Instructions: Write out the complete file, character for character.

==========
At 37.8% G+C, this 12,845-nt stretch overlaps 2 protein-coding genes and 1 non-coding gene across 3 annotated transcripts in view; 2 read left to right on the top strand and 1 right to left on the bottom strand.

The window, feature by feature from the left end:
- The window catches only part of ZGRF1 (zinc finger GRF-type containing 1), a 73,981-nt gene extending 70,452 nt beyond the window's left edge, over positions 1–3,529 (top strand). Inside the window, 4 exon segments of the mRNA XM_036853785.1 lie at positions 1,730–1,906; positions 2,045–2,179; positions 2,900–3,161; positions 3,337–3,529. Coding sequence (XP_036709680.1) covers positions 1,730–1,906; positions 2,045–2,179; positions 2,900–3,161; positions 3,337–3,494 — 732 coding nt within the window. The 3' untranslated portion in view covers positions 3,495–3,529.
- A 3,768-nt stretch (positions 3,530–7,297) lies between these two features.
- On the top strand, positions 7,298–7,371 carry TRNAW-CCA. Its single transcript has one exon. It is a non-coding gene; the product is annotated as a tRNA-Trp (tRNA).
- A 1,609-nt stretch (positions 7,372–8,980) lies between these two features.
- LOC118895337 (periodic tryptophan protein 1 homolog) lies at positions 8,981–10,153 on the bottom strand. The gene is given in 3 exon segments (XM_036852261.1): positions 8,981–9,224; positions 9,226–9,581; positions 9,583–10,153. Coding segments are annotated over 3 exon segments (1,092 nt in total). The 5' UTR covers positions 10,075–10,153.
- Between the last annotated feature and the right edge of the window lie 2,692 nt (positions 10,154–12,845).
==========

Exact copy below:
At 37.8% G+C, this 12,845-nt stretch overlaps 2 protein-coding genes and 1 non-coding gene across 3 annotated transcripts in view; 2 read left to right on the top strand and 1 right to left on the bottom strand.

The window, feature by feature from the left end:
- The window catches only part of ZGRF1 (zinc finger GRF-type containing 1), a 73,981-nt gene extending 70,452 nt beyond the window's left edge, over positions 1–3,529 (top strand). Inside the window, 4 exon segments of the mRNA XM_036853785.1 lie at positions 1,730–1,906; positions 2,045–2,179; positions 2,900–3,161; positions 3,337–3,529. Coding sequence (XP_036709680.1) covers positions 1,730–1,906; positions 2,045–2,179; positions 2,900–3,161; positions 3,337–3,494 — 732 coding nt within the window. The 3' untranslated portion in view covers positions 3,495–3,529.
- A 3,768-nt stretch (positions 3,530–7,297) lies between these two features.
- On the top strand, positions 7,298–7,371 carry TRNAW-CCA. Its single transcript has one exon. It is a non-coding gene; the product is annotated as a tRNA-Trp (tRNA).
- A 1,609-nt stretch (positions 7,372–8,980) lies between these two features.
- LOC118895337 (periodic tryptophan protein 1 homolog) lies at positions 8,981–10,153 on the bottom strand. The gene is given in 3 exon segments (XM_036852261.1): positions 8,981–9,224; positions 9,226–9,581; positions 9,583–10,153. Coding segments are annotated over 3 exon segments (1,092 nt in total). The 5' UTR covers positions 10,075–10,153.
- Between the last annotated feature and the right edge of the window lie 2,692 nt (positions 10,154–12,845).